What American Catholics (in particular) fail to realize is that, unlike their elected officials, neither the Pope nor the Magisterium is there to give is what we want, but rather what we need. This is natural, to a point, since we are used to our leaders being accountable to our wants and desires. Otherwise we'd vote them out of office. But we have to remember that the Church is not a democracy. In fact, Vatican II clearly teaches that the Church is Hierarchical. (Lumen Gentium, Chap 3)

          One of the titles of the Pope is Servus servorum Dei, servant of the servants of God. Now one may be tempted to think that this title means he is here to serve us in what we want. But that would be a serious error. Imagine that you were a servant hired by a powerful person to care for his children. Who would you be answerable to, him or his children? If, after receiving instructions from your employer, would you allow his children to do something that contradicted his instructions?

          Another way to see it, would be that you were hired to be the head of his household. Would you be serving him by letting the household staff do as they please? Imagine the maids not wanting to do their duties, or the chauffeur not wanting to drive the car? What would happen? First, you'd be fired, then them.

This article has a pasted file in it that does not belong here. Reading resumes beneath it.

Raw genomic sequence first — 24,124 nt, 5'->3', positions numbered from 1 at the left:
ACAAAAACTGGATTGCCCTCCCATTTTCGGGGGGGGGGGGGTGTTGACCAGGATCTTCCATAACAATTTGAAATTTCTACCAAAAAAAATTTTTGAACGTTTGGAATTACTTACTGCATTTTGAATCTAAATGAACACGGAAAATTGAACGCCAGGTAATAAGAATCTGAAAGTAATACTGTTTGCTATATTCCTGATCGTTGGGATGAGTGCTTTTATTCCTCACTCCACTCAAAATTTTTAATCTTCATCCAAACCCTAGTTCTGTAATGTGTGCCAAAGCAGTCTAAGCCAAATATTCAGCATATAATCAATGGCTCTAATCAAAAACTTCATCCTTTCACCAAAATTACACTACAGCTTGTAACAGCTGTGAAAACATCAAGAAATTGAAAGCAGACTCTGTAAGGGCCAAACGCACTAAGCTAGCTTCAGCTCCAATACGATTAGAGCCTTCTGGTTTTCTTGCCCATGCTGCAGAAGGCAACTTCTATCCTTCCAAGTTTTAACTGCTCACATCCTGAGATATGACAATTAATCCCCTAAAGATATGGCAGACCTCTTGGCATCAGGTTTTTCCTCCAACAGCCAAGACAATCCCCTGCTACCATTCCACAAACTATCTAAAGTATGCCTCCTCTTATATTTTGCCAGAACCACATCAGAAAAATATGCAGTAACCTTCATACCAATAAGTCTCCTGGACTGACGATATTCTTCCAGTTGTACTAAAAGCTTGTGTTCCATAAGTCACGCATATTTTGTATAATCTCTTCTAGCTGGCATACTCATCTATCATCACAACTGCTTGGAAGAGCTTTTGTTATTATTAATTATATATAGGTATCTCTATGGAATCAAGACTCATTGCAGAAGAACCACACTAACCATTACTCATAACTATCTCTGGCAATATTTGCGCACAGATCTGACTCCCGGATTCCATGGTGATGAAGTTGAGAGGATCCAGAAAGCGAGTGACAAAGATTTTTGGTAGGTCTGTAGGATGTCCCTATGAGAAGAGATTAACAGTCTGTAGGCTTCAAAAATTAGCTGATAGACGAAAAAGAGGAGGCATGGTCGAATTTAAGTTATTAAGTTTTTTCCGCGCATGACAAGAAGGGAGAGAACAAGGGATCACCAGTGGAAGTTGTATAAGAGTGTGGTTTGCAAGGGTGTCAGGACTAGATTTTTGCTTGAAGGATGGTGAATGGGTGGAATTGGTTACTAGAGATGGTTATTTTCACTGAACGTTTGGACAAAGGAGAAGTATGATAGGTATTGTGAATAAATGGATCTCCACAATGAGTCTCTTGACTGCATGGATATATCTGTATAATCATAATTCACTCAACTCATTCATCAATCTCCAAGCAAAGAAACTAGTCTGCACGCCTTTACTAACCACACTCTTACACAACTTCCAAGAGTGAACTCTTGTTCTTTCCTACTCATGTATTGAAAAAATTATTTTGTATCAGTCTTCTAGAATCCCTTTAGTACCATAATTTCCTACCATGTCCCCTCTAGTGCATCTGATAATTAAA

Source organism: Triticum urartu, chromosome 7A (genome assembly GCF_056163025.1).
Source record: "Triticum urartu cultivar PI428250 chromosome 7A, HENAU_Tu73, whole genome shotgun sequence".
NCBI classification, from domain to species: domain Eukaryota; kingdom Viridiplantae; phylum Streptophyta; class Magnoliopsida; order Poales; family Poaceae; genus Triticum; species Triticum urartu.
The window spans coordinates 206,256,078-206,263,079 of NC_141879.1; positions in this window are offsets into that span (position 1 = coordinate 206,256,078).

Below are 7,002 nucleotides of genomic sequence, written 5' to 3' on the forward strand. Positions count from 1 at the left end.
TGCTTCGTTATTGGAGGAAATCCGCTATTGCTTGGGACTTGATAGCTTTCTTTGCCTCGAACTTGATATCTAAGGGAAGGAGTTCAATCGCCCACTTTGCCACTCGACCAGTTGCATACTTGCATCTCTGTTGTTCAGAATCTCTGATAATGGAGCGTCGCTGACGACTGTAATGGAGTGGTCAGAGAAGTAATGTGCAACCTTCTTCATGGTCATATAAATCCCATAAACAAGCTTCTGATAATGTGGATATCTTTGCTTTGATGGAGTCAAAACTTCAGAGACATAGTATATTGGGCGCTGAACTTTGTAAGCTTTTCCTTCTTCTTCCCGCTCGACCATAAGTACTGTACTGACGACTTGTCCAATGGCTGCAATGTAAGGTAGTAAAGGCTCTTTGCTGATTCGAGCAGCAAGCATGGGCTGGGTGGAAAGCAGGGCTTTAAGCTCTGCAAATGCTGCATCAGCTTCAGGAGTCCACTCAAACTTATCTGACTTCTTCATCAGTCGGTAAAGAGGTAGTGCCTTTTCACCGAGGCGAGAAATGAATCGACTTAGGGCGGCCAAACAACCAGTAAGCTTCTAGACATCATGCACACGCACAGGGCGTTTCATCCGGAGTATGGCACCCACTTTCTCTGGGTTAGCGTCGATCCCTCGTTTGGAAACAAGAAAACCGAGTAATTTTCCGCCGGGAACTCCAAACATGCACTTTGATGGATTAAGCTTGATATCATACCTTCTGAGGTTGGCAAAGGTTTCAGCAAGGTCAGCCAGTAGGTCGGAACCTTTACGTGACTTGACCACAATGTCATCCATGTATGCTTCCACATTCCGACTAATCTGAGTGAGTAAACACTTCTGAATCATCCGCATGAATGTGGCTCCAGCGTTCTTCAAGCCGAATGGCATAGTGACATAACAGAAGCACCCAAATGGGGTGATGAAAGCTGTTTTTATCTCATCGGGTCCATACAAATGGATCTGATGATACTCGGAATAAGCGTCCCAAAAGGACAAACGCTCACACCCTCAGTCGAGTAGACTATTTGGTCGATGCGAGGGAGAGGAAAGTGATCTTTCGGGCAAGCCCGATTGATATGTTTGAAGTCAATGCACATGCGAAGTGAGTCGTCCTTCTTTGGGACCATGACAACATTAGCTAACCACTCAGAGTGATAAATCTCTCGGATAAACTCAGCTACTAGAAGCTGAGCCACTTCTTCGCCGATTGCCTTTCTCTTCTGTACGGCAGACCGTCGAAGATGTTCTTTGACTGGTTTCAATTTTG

So, as the servant of the servants of God, the Pope acts as the head of the household, making sure the servants do what they are supposed to do. He acts in the name of the Lord here on earth. His 'power of attorney', if you will.

          This is exactly what the Lord said his duties would entail. As Dave Armstrong points out in his article " The Pre-Eminence of St. Peter - 50 New Testament Proofs"; "Matthew 16:19: "And I will give unto thee the keys of the kingdom of Heaven."